The weather turned from good to bad the closer we got to Skye, and once we were on the island, the stereotypical Scottish weather overtook us. I can’t actually complain about this though as I really enjoyed the rain, fog and cold wind.
As our driver took us around the island, it was difficult to see much of anything due to the fog covering the road. It descended from the hills, which I assume were a healthy green color but cannot actually verify with my own eyes for many points on the journey.
After twists and turns and winding roads, we arrived at a cliff lookout. The sky was gray and foretold of heavy rains. Rocks littered the water far below the sheer cliff faces. It felt as if we were standing at the edge of the world. I’m pretty sure there was something we were looking at, but mystery shrouded whatever it was . . . and so did the clouds.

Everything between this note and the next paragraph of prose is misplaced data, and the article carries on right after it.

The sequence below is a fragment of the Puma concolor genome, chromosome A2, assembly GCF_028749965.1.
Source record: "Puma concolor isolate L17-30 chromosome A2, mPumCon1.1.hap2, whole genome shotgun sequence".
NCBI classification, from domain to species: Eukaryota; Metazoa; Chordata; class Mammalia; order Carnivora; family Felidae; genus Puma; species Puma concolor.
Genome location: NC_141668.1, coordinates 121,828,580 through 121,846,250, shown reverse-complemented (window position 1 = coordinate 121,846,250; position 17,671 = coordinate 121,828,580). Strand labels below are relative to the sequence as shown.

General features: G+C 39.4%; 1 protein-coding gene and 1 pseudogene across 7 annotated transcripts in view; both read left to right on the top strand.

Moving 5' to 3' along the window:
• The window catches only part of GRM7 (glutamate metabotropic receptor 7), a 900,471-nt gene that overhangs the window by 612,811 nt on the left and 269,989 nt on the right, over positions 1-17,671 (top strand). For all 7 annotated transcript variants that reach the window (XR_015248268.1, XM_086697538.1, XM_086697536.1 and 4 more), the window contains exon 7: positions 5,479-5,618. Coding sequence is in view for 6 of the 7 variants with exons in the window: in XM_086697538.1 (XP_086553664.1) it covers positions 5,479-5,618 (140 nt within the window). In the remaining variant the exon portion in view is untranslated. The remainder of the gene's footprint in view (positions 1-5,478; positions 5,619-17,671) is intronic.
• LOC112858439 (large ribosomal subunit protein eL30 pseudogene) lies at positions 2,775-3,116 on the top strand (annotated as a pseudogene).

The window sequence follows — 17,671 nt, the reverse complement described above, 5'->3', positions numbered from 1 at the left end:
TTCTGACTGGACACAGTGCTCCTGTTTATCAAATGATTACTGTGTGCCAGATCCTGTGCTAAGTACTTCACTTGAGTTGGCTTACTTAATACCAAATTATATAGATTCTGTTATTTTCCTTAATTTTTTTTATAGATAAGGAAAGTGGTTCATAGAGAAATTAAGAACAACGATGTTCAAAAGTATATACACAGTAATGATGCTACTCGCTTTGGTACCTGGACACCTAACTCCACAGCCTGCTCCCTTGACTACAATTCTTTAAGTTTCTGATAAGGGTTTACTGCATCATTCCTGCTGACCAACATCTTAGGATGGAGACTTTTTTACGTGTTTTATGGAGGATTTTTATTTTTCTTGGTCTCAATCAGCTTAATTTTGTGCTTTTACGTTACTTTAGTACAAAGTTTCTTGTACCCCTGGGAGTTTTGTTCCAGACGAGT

I was amazed that a bit of cloud and a bit of fog could create such a tremendous atmosphere. I guess I don’t have much experience with cold weather phenomenon and have a highly active imagination so that might explain a bit of my wonder.
I loved the cold puff of air that accompanied every exhale. I loved the ground covered with semi-crystalized water droplets. I loved that people lived out here in such an isolated environment and that their closest neighbors were acres away. I loved that they valued their independence and self-reliance. It’s like time stands still on the Isle of Skye.